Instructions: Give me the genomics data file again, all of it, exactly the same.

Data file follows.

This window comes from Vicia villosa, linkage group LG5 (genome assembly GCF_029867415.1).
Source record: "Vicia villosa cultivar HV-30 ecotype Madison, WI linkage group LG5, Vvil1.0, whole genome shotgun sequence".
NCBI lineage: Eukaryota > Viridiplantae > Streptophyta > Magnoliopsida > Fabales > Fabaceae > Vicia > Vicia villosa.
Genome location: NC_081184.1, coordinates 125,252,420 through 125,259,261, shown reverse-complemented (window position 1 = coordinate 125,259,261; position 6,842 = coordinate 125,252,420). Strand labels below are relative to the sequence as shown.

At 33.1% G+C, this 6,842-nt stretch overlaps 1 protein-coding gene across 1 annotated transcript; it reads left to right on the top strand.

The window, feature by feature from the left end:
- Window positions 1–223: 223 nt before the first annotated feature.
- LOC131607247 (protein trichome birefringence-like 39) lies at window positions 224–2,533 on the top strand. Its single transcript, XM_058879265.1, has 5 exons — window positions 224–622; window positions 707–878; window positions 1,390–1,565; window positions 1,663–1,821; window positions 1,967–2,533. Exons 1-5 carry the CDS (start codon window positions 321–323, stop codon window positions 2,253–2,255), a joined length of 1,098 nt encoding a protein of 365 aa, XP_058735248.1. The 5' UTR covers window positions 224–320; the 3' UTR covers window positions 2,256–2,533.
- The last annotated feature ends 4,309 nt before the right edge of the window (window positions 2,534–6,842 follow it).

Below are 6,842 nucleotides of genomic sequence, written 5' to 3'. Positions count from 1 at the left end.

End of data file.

This window comes from Vicia villosa, linkage group LG5 (genome assembly GCF_029867415.1).
Source record: "Vicia villosa cultivar HV-30 ecotype Madison, WI linkage group LG5, Vvil1.0, whole genome shotgun sequence".
NCBI lineage: Eukaryota > Viridiplantae > Streptophyta > Magnoliopsida > Fabales > Fabaceae > Vicia > Vicia villosa.
Genome location: NC_081184.1, coordinates 125,252,420 through 125,259,261, shown reverse-complemented (window position 1 = coordinate 125,259,261; position 6,842 = coordinate 125,252,420). Strand labels below are relative to the sequence as shown.

At 33.1% G+C, this 6,842-nt stretch overlaps 1 protein-coding gene across 1 annotated transcript; it reads left to right on the top strand.

The window, feature by feature from the left end:
- Window positions 1–223: 223 nt before the first annotated feature.
- LOC131607247 (protein trichome birefringence-like 39) lies at window positions 224–2,533 on the top strand. Its single transcript, XM_058879265.1, has 5 exons — window positions 224–622; window positions 707–878; window positions 1,390–1,565; window positions 1,663–1,821; window positions 1,967–2,533. Exons 1-5 carry the CDS (start codon window positions 321–323, stop codon window positions 2,253–2,255), a joined length of 1,098 nt encoding a protein of 365 aa, XP_058735248.1. The 5' UTR covers window positions 224–320; the 3' UTR covers window positions 2,256–2,533.
- The last annotated feature ends 4,309 nt before the right edge of the window (window positions 2,534–6,842 follow it).

Below are 6,842 nucleotides of genomic sequence, written 5' to 3'. Positions count from 1 at the left end.